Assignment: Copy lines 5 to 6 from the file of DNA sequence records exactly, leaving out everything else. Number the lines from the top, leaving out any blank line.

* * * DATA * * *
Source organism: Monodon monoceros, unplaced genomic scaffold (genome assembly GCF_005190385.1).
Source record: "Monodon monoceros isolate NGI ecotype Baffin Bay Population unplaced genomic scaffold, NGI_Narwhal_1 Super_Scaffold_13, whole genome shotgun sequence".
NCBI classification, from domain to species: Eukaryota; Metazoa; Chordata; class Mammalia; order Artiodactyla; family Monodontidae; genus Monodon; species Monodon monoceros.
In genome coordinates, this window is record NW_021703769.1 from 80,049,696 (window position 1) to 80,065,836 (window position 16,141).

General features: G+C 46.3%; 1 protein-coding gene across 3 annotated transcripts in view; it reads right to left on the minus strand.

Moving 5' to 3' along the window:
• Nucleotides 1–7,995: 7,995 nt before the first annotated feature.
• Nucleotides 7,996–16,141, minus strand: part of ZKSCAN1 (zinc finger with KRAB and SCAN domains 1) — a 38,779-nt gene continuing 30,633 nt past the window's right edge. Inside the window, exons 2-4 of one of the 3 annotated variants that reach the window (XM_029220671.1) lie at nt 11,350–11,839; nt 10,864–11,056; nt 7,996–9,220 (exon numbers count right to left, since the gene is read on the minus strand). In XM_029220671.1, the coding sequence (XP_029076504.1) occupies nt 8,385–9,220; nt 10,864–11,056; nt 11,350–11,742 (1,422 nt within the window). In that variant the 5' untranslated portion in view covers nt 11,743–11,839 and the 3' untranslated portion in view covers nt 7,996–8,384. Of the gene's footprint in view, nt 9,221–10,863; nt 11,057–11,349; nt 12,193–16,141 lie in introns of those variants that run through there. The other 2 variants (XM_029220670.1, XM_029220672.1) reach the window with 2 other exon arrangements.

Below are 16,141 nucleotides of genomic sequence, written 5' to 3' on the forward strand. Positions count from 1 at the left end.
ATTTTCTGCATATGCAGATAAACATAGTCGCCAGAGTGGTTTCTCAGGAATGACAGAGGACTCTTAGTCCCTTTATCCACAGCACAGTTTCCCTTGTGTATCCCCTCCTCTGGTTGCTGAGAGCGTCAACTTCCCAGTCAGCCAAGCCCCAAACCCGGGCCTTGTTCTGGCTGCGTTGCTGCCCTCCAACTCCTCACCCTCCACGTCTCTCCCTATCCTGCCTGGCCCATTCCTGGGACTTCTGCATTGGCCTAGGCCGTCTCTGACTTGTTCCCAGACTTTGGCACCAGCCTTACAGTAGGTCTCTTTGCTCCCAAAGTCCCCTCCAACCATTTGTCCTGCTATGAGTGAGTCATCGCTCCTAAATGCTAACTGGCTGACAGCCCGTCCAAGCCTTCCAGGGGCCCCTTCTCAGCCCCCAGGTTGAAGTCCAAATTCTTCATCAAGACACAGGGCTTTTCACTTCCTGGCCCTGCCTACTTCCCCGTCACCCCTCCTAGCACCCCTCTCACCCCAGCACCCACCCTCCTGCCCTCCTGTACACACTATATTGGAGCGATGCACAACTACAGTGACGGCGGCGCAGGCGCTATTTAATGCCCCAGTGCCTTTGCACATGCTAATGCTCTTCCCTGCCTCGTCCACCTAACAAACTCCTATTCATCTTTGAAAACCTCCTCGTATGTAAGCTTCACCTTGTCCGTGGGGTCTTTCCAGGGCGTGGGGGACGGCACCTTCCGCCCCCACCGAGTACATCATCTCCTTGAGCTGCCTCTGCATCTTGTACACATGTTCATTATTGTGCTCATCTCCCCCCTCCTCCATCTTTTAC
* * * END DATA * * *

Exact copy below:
General features: G+C 46.3%; 1 protein-coding gene across 3 annotated transcripts in view; it reads right to left on the minus strand.

Moving 5' to 3' along the window: